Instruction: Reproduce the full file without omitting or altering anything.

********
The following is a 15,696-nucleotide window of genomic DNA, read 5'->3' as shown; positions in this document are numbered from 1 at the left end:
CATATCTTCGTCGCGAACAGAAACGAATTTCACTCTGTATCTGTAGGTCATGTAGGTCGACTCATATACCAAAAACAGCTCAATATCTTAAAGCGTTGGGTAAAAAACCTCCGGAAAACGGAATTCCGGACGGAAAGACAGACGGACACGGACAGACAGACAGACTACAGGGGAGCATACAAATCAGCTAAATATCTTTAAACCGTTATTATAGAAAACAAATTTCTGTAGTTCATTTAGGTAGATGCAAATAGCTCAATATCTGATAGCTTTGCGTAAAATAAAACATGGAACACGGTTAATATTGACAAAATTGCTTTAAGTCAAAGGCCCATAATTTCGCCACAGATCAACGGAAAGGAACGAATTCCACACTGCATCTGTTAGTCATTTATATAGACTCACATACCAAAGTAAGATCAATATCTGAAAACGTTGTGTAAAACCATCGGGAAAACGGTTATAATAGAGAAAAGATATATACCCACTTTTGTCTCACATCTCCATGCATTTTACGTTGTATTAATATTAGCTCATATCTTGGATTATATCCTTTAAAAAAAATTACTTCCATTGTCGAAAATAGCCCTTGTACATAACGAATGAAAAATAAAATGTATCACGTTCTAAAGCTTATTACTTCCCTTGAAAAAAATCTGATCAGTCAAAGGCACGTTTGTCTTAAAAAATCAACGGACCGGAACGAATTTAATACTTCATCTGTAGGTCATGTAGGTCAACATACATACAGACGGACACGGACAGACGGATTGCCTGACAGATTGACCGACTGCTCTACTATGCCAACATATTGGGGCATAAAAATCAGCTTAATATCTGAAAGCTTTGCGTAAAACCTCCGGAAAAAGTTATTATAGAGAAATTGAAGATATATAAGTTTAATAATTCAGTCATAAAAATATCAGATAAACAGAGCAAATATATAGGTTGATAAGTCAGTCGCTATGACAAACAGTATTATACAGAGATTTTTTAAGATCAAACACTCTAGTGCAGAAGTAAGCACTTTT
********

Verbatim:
The following is a 15,696-nucleotide window of genomic DNA, read 5'->3' as shown; positions in this document are numbered from 1 at the left end:
CATATCTTCGTCGCGAACAGAAACGAATTTCACTCTGTATCTGTAGGTCATGTAGGTCGACTCATATACCAAAAACAGCTCAATATCTTAAAGCGTTGGGTAAAAAACCTCCGGAAAACGGAATTCCGGACGGAAAGACAGACGGACACGGACAGACAGACAGACTACAGGGGAGCATACAAATCAGCTAAATATCTTTAAACCGTTATTATAGAAAACAAATTTCTGTAGTTCATTTAGGTAGATGCAAATAGCTCAATATCTGATAGCTTTGCGTAAAATAAAACATGGAACACGGTTAATATTGACAAAATTGCTTTAAGTCAAAGGCCCATAATTTCGCCACAGATCAACGGAAAGGAACGAATTCCACACTGCATCTGTTAGTCATTTATATAGACTCACATACCAAAGTAAGATCAATATCTGAAAACGTTGTGTAAAACCATCGGGAAAACGGTTATAATAGAGAAAAGATATATACCCACTTTTGTCTCACATCTCCATGCATTTTACGTTGTATTAATATTAGCTCATATCTTGGATTATATCCTTTAAAAAAAATTACTTCCATTGTCGAAAATAGCCCTTGTACATAACGAATGAAAAATAAAATGTATCACGTTCTAAAGCTTATTACTTCCCTTGAAAAAAATCTGATCAGTCAAAGGCACGTTTGTCTTAAAAAATCAACGGACCGGAACGAATTTAATACTTCATCTGTAGGTCATGTAGGTCAACATACATACAGACGGACACGGACAGACGGATTGCCTGACAGATTGACCGACTGCTCTACTATGCCAACATATTGGGGCATAAAAATCAGCTTAATATCTGAAAGCTTTGCGTAAAACCTCCGGAAAAAGTTATTATAGAGAAATTGAAGATATATAAGTTTAATAATTCAGTCATAAAAATATCAGATAAACAGAGCAAATATATAGGTTGATAAGTCAGTCGCTATGACAAACAGTATTATACAGAGATTTTTTAAGATCAAACACTCTAGTGCAGAAGTAAGCACTTTT